The occasion was the Annual meeting of the Cardiological Society of India ( CSI ; Delhi , and I had been entrusted with the job of debating that “Aggressive treatment in hypertension had Abundant Evidence.” I had to speak against the motion and was quite convinced that the work cut out for me would not be too much of a bother. I however had not anticipated the turn of events that were to unfold in the hall. To begin with strangely nowadays the Annual CSI does not seem to attract the cardiologists or physicians of Delhi. They would come in droves in the eighties and ninetees One would expect with 3 leading institutions of the country offering a doctor in medicine (DM) degree in cardiology there would be senior residents in cardiology attending the Meeting. Maybe cardiologist in training in Delhi do not consider the annual CSI meeting worthy of providing any additional knowledge to what they already possess. In out times the teaching faculty of G B Pant Hospital, New Delhi insisted that we attend these meetings to fill up on our rather scanty knowledge of cardiology. Similarly residents of the All India Institute of Medical Sciences to were nudged to make sure they got around to attend bits and pieces of the conference, duties permitting. Currently apart from the 3 large teaching hospitals , other institutions in Delhi provide DNB cardiology courses, but I doubt if there was single one of the fellows in attendance.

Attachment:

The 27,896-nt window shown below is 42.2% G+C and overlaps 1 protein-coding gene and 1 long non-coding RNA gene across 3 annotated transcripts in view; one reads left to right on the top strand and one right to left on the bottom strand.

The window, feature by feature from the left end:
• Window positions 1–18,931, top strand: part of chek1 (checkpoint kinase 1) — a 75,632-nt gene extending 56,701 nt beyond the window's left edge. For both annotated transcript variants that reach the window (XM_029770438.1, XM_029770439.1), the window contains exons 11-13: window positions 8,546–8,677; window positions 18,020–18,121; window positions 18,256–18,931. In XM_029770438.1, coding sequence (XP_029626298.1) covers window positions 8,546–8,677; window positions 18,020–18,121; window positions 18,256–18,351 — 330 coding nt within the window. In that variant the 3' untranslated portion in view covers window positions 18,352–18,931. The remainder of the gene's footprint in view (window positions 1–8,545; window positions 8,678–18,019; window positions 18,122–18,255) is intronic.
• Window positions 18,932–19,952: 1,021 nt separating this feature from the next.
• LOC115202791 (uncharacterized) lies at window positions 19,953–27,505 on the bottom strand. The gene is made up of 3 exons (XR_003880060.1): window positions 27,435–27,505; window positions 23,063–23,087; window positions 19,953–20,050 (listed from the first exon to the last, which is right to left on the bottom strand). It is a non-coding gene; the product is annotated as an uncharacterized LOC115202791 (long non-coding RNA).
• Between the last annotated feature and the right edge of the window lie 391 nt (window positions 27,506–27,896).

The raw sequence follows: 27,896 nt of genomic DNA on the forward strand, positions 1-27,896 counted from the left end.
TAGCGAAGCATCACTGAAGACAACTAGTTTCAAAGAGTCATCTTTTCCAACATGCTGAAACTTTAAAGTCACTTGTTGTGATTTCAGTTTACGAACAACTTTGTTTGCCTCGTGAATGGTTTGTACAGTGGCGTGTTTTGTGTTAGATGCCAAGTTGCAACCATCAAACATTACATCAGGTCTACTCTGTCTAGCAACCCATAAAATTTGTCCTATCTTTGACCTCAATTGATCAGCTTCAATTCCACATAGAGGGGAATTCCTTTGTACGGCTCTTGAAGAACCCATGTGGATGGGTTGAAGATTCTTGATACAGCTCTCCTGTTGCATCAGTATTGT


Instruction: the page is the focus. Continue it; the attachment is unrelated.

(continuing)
There were far more empty seats in the auditorium of a swanky 5 star hotel in the heart of Delhi than those that were occupied. Your shoulders do slump a bit with you face an empty hall. The effort put in making a talk can be considerable and especially so when gathering relevant data for a fiery debate. I was quite conscious of the emptiness in the hall as I got up to speak but worse was to come. I have always prepared my slide presentation on “Keynote”, which is an Apple Mac product. I carry it on my iPad, while earlier many years ago I would attend these meetings with my MacBook. The iPad is connected by a VGA adaptor to an HDMI cable that goes on to the projector. I possess a VGA adaptor and all these years the HDMI cable that costs from Rupees four hundred to five hundred only is provided by the projection team hired by the organisers of the meeting.